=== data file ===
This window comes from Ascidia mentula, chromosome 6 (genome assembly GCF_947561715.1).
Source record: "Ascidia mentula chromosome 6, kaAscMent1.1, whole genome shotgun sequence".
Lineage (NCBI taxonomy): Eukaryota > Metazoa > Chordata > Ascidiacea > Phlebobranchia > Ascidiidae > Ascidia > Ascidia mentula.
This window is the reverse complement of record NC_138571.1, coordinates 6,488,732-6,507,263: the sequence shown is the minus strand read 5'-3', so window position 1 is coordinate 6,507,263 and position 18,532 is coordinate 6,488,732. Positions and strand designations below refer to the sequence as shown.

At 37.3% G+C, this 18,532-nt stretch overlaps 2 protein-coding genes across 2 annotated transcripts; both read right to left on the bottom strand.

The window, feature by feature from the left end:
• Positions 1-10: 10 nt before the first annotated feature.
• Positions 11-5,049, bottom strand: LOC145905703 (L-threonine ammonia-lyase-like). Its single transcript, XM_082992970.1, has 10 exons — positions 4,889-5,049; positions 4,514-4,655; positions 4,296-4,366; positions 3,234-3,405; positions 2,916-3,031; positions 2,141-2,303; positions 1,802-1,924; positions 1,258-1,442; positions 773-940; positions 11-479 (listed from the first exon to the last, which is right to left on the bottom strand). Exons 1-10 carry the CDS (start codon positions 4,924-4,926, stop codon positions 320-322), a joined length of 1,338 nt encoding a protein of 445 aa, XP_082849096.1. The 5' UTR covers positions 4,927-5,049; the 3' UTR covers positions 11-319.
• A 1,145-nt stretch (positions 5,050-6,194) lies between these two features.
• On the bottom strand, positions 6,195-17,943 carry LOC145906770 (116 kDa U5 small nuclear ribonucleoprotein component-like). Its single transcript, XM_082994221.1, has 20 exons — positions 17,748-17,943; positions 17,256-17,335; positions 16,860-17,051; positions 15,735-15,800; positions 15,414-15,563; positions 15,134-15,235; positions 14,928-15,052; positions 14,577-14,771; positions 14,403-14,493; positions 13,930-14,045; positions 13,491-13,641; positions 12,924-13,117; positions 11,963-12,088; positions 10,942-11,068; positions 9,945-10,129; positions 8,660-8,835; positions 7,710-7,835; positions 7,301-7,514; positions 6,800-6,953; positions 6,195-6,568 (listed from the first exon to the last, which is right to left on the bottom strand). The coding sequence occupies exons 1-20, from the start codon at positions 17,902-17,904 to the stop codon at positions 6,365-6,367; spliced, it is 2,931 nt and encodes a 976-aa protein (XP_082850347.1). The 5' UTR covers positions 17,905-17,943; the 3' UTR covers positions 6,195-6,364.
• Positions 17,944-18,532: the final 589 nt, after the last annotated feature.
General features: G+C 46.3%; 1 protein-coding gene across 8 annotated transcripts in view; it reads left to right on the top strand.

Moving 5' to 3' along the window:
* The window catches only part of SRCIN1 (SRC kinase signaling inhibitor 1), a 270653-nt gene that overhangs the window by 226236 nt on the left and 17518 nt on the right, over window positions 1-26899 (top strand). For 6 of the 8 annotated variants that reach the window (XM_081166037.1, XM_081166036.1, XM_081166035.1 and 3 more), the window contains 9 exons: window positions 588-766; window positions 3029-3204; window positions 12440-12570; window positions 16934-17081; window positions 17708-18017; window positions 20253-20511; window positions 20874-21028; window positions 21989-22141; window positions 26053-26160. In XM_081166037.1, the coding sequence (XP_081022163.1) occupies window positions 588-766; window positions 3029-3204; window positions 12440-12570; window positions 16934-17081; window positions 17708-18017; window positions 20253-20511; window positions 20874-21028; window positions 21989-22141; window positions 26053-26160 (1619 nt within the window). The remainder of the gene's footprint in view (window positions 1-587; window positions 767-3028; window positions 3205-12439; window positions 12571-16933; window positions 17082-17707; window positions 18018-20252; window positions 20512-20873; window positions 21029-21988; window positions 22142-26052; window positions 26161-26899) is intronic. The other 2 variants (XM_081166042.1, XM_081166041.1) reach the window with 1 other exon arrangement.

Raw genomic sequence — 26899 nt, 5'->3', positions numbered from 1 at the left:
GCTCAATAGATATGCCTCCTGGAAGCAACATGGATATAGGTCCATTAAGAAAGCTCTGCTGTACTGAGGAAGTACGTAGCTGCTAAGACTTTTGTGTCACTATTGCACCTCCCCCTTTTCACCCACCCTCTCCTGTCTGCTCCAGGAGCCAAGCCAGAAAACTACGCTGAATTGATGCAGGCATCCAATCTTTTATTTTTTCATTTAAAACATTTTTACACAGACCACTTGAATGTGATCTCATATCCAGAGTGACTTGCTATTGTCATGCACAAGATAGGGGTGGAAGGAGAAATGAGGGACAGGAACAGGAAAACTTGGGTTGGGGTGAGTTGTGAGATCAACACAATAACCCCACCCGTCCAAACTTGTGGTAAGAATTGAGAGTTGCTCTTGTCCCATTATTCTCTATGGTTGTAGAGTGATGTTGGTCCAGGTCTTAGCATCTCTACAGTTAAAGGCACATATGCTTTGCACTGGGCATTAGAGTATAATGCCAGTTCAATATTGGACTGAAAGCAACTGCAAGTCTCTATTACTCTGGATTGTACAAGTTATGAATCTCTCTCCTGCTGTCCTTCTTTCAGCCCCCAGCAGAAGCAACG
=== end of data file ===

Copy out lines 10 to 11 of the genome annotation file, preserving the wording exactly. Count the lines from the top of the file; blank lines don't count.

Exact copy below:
• On the bottom strand, positions 6,195-17,943 carry LOC145906770 (116 kDa U5 small nuclear ribonucleoprotein component-like). Its single transcript, XM_082994221.1, has 20 exons — positions 17,748-17,943; positions 17,256-17,335; positions 16,860-17,051; positions 15,735-15,800; positions 15,414-15,563; positions 15,134-15,235; positions 14,928-15,052; positions 14,577-14,771; positions 14,403-14,493; positions 13,930-14,045; positions 13,491-13,641; positions 12,924-13,117; positions 11,963-12,088; positions 10,942-11,068; positions 9,945-10,129; positions 8,660-8,835; positions 7,710-7,835; positions 7,301-7,514; positions 6,800-6,953; positions 6,195-6,568 (listed from the first exon to the last, which is right to left on the bottom strand). The coding sequence occupies exons 1-20, from the start codon at positions 17,902-17,904 to the stop codon at positions 6,365-6,367; spliced, it is 2,931 nt and encodes a 976-aa protein (XP_082850347.1). The 5' UTR covers positions 17,905-17,943; the 3' UTR covers positions 6,195-6,364.
• Positions 17,944-18,532: the final 589 nt, after the last annotated feature.